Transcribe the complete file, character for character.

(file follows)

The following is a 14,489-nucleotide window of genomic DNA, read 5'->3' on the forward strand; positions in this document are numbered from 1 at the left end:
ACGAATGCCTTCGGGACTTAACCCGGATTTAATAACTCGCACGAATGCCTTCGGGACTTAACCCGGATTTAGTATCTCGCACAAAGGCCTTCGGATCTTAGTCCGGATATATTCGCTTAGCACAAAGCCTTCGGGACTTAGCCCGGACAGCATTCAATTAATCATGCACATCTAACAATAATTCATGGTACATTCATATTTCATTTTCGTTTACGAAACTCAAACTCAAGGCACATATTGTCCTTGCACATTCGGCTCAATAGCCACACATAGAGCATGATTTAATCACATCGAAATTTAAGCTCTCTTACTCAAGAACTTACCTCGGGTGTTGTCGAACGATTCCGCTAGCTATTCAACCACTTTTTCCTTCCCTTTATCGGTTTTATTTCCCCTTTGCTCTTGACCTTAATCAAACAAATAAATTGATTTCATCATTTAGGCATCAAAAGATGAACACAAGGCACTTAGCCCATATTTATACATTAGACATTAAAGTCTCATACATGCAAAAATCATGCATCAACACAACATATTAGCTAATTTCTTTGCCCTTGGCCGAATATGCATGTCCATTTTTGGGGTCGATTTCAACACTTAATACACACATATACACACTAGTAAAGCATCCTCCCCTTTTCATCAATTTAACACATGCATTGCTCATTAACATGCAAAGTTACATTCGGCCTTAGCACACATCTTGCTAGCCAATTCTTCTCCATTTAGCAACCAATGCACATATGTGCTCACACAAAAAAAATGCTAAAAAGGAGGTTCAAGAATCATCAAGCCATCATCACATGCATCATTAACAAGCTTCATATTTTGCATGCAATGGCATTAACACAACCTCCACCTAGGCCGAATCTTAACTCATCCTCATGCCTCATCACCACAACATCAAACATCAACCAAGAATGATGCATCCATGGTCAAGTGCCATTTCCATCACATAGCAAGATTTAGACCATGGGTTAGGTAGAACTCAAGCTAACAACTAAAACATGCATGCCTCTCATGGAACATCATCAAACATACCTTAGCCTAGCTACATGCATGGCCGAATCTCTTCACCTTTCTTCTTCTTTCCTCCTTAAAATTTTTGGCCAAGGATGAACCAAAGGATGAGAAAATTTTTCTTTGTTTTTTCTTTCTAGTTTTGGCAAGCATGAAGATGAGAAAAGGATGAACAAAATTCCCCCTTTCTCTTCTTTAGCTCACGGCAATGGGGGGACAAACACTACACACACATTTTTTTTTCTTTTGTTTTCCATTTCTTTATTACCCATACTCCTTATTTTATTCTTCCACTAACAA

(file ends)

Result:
The following is a 14,489-nucleotide window of genomic DNA, read 5'->3' on the forward strand; positions in this document are numbered from 1 at the left end:
ACGAATGCCTTCGGGACTTAACCCGGATTTAATAACTCGCACGAATGCCTTCGGGACTTAACCCGGATTTAGTATCTCGCACAAAGGCCTTCGGATCTTAGTCCGGATATATTCGCTTAGCACAAAGCCTTCGGGACTTAGCCCGGACAGCATTCAATTAATCATGCACATCTAACAATAATTCATGGTACATTCATATTTCATTTTCGTTTACGAAACTCAAACTCAAGGCACATATTGTCCTTGCACATTCGGCTCAATAGCCACACATAGAGCATGATTTAATCACATCGAAATTTAAGCTCTCTTACTCAAGAACTTACCTCGGGTGTTGTCGAACGATTCCGCTAGCTATTCAACCACTTTTTCCTTCCCTTTATCGGTTTTATTTCCCCTTTGCTCTTGACCTTAATCAAACAAATAAATTGATTTCATCATTTAGGCATCAAAAGATGAACACAAGGCACTTAGCCCATATTTATACATTAGACATTAAAGTCTCATACATGCAAAAATCATGCATCAACACAACATATTAGCTAATTTCTTTGCCCTTGGCCGAATATGCATGTCCATTTTTGGGGTCGATTTCAACACTTAATACACACATATACACACTAGTAAAGCATCCTCCCCTTTTCATCAATTTAACACATGCATTGCTCATTAACATGCAAAGTTACATTCGGCCTTAGCACACATCTTGCTAGCCAATTCTTCTCCATTTAGCAACCAATGCACATATGTGCTCACACAAAAAAAATGCTAAAAAGGAGGTTCAAGAATCATCAAGCCATCATCACATGCATCATTAACAAGCTTCATATTTTGCATGCAATGGCATTAACACAACCTCCACCTAGGCCGAATCTTAACTCATCCTCATGCCTCATCACCACAACATCAAACATCAACCAAGAATGATGCATCCATGGTCAAGTGCCATTTCCATCACATAGCAAGATTTAGACCATGGGTTAGGTAGAACTCAAGCTAACAACTAAAACATGCATGCCTCTCATGGAACATCATCAAACATACCTTAGCCTAGCTACATGCATGGCCGAATCTCTTCACCTTTCTTCTTCTTTCCTCCTTAAAATTTTTGGCCAAGGATGAACCAAAGGATGAGAAAATTTTTCTTTGTTTTTTCTTTCTAGTTTTGGCAAGCATGAAGATGAGAAAAGGATGAACAAAATTCCCCCTTTCTCTTCTTTAGCTCACGGCAATGGGGGGACAAACACTACACACACATTTTTTTTTCTTTTGTTTTCCATTTCTTTATTACCCATACTCCTTATTTTATTCTTCCACTAACAA